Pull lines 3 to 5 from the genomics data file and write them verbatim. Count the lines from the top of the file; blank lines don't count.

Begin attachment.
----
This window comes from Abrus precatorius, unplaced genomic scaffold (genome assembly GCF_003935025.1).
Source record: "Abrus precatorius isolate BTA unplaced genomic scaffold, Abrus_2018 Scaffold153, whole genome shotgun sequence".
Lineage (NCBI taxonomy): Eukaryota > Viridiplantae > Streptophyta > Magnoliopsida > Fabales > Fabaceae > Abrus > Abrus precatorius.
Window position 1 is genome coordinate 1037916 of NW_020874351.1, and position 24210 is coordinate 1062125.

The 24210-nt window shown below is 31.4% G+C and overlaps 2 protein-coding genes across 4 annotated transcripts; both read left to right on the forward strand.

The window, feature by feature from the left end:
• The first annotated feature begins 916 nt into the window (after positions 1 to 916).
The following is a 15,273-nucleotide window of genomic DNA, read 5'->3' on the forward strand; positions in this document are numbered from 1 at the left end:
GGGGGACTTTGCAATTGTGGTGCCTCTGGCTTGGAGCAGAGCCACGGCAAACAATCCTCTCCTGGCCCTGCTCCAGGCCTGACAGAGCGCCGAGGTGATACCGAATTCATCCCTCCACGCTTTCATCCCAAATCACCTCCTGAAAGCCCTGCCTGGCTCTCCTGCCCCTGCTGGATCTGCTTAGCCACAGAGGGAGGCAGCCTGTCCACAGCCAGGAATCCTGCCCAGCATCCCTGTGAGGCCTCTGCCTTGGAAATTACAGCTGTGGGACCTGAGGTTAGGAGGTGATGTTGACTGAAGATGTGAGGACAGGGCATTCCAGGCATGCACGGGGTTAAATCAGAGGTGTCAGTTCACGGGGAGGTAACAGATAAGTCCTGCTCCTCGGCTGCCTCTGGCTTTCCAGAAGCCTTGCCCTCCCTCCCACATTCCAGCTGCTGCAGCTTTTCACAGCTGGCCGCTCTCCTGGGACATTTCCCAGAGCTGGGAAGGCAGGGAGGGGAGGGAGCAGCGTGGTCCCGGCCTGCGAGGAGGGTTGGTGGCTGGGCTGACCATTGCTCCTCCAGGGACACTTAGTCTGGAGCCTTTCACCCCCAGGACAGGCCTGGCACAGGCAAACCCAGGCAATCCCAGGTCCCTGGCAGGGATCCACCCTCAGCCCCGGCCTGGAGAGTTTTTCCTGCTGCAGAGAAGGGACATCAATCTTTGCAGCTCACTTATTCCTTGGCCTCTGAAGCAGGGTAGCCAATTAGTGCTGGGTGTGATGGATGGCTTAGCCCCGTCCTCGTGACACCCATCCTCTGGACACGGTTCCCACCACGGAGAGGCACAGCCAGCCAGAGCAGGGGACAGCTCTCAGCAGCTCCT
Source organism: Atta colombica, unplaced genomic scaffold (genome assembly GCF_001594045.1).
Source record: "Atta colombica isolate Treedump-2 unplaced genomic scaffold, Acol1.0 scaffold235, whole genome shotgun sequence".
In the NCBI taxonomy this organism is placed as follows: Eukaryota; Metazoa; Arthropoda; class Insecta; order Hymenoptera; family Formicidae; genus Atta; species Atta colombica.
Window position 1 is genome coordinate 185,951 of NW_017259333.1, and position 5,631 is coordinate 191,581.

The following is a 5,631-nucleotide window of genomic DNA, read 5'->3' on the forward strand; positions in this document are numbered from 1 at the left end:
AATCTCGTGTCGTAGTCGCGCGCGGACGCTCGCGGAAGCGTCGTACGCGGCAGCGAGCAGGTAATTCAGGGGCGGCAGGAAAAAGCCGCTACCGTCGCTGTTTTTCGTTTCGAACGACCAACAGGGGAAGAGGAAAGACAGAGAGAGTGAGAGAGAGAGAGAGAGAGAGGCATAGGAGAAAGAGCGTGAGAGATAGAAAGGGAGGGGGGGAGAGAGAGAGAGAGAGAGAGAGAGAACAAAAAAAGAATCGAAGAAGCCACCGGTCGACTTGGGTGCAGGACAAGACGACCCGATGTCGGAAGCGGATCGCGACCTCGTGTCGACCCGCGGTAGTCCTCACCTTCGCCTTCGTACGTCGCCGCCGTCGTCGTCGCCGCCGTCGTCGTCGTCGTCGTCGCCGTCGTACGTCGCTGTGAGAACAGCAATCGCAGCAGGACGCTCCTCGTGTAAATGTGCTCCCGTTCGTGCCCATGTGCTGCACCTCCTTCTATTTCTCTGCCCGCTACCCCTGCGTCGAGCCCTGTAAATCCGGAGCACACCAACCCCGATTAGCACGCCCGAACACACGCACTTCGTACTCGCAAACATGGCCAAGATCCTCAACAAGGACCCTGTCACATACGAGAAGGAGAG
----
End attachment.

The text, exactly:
Lineage (NCBI taxonomy): Eukaryota > Viridiplantae > Streptophyta > Magnoliopsida > Fabales > Fabaceae > Abrus > Abrus precatorius.
Window position 1 is genome coordinate 1037916 of NW_020874351.1, and position 24210 is coordinate 1062125.

The 24210-nt window shown below is 31.4% G+C and overlaps 2 protein-coding genes across 4 annotated transcripts; both read left to right on the forward strand.